NEWARK, Calif. — Most people — including the several hundred who filled a gymnasium in this sleepy Northern California suburb Monday afternoon — know Steve Kerr as the two-time champion coach of the Golden State Warriors, his latest role in his three-decade career in professional basketball.
“I know what it feels like,” Kerr said. “I know how it feels.”
Kerr’s father, Malcolm, was assassinated on Jan. 18, 1984, targeted because he was president of the American University of Beirut.
Kerr was 18 at the time, a freshman at the University of Arizona, not much older than the students he was addressing Monday in the event held by Rep. Ro Khanna (D-Calif.). While Kerr has made it clear he is willing to speaking out about various issues in society, his feelings about gun violence come from a very personal place.
“I know how the Parkland families feel, or the Aurora families, or Sandy Hook,” he said, referencing other recent mass shootings. “I met with some of the families from the Las Vegas shooting. … It’s awful. It’s devastating. It’s horrible.
“This is pretty simple: Let’s see if we can do something about it. Let’s save some lives.”
It was that desire to save lives, to enact change, that led Kerr to speak at Monday’s event. He was there because of a chance meeting with Khanna while the Warriors were in Washington two weeks ago. Khanna is friends with Warriors assistant coach Ron Adams and was having dinner with Adams and his wife when Kerr came over to say hello.
Khanna brought up the idea of having Kerr come to a town hall with students, and Kerr agreed. When he checked in the following day, arrangements were made. Kerr, Khanna and Matt Deitsch, a 20-year-old graduate of Stoneman Douglas whose younger brother and sister survived last month’s shooting that killed 17 people, spoke for over an hour on gun violence.
“One person wrote in, saying, ‘What expertise does Coach Kerr have on gun violence?’ ” Khanna said. “Another cynic, when they saw Matt Deitsch, said, ‘What expertise do these young folks have about gun violence?’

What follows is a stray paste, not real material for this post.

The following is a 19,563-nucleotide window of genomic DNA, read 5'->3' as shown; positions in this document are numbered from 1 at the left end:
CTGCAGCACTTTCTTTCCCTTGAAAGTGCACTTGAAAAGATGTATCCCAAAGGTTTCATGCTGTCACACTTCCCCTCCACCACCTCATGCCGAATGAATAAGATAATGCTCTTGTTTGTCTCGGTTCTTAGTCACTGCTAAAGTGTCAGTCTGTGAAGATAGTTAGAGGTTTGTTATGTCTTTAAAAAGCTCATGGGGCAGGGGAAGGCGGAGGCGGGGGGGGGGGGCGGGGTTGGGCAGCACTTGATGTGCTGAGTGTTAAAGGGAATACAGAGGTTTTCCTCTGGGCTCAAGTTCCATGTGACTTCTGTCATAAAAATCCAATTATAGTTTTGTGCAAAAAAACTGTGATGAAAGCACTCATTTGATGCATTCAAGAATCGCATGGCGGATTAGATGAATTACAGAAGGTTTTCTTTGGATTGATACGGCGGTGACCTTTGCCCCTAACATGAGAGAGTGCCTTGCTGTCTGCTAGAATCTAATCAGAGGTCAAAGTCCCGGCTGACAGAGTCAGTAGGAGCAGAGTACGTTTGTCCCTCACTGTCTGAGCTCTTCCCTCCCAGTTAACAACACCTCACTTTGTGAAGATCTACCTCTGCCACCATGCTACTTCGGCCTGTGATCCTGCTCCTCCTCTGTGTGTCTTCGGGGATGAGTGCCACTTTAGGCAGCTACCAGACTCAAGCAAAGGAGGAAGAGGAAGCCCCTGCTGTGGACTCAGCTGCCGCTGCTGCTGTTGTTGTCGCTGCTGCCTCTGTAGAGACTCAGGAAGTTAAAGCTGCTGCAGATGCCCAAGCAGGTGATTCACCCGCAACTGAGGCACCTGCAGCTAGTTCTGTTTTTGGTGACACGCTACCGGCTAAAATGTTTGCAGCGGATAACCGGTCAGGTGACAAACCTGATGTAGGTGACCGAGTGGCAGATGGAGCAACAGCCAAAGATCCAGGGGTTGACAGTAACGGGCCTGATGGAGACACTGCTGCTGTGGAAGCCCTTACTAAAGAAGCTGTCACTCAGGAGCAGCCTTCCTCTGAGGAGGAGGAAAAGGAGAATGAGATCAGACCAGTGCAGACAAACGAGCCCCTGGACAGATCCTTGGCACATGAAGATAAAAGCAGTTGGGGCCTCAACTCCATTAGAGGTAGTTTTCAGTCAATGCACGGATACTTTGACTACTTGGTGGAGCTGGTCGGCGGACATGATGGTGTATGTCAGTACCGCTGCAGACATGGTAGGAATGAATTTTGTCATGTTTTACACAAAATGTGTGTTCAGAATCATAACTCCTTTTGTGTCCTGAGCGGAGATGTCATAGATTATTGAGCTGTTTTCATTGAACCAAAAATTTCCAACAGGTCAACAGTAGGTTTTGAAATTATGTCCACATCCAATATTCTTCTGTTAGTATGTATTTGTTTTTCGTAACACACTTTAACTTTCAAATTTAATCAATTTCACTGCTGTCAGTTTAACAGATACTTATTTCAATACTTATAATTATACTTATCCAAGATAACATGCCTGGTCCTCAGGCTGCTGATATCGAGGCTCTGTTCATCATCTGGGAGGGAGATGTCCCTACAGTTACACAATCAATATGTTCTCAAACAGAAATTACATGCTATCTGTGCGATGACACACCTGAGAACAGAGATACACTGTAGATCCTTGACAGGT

“I have a question for those folks: Who are these experts? Because, as far as I’m concerned, these experts don’t really know what they are talking about when we have mass shooting after mass shooting and nothing changes.”
Kerr clearly feels the same way.
“I’m here because I’m a citizen of this country,” Kerr said, “and we live in a democracy. I feel like it’s my responsibility to speak on some of the things happening in the world today.”
The three men took questions from the audience, answering queries about everything from whether teachers should be armed in classrooms to why the horrific amount of gun violence in Chicago doesn’t get as much attention as it should to what the NBA as a whole will do to combat the issue. The NBA has made inroads: Miami Heat star Dwyane Wade and his wife, actress Gabrielle Union, donated $200,000 so inner-city children could attend the March for Our Lives in Washington. Kerr said he would also be marching in the March 24 event scheduled in San Francisco.
Deitsch was a powerful speaker, seemingly having a data point at the ready for every possible question that was thrown the panel’s way. While Kerr declined to say much to reporters afterward, he did say, “Matt was the man.”
“I don’t represent Congress,” Deitsch said. “I don’t represent one of the most stacked teams in NBA history.
“I’m here to represent 17 people who died.”
Rep. Mike Thompson (D-Calif.), who represents nearby Yountville — where a veteran took three women hostage and later killed them last week — also spoke to the crowd.
But Kerr, of course, was the main attraction. He granted every request for a hug or a picture, and he was mobbed as he tried to leave, taking a solid 10 minutes to exit the court as he chatted with students and signed items for them.
He also took advantage of their rapt attention by repeatedly imploring to them to carry forward the momentum he said he feels among the youth of today, which Kerr said has changed the paradigm of the debate.
He compared it to the way the young people of the 1960s and ’70s rose up against the Vietnam War, saying that youthful energy can truly lead to change.
“Since then, I haven’t felt that same passion,” Kerr said. “But it’s happening. You guys have a responsibility to keep that going.”
It’s the same responsibility that Kerr feels that leads him to repeatedly speak out on the issue. His life has been shaped by gun violence. His hope is he can prevent that from happening to someone else.
“I don’t care if you’re conservative or liberal or Democrat or Republican,” Kerr said. “There are plenty of worthy issues to discuss.
“But kids getting murdered in high school and murdered by semiautomatic weapons, weapons that belong in the military … that should not be open to debate.”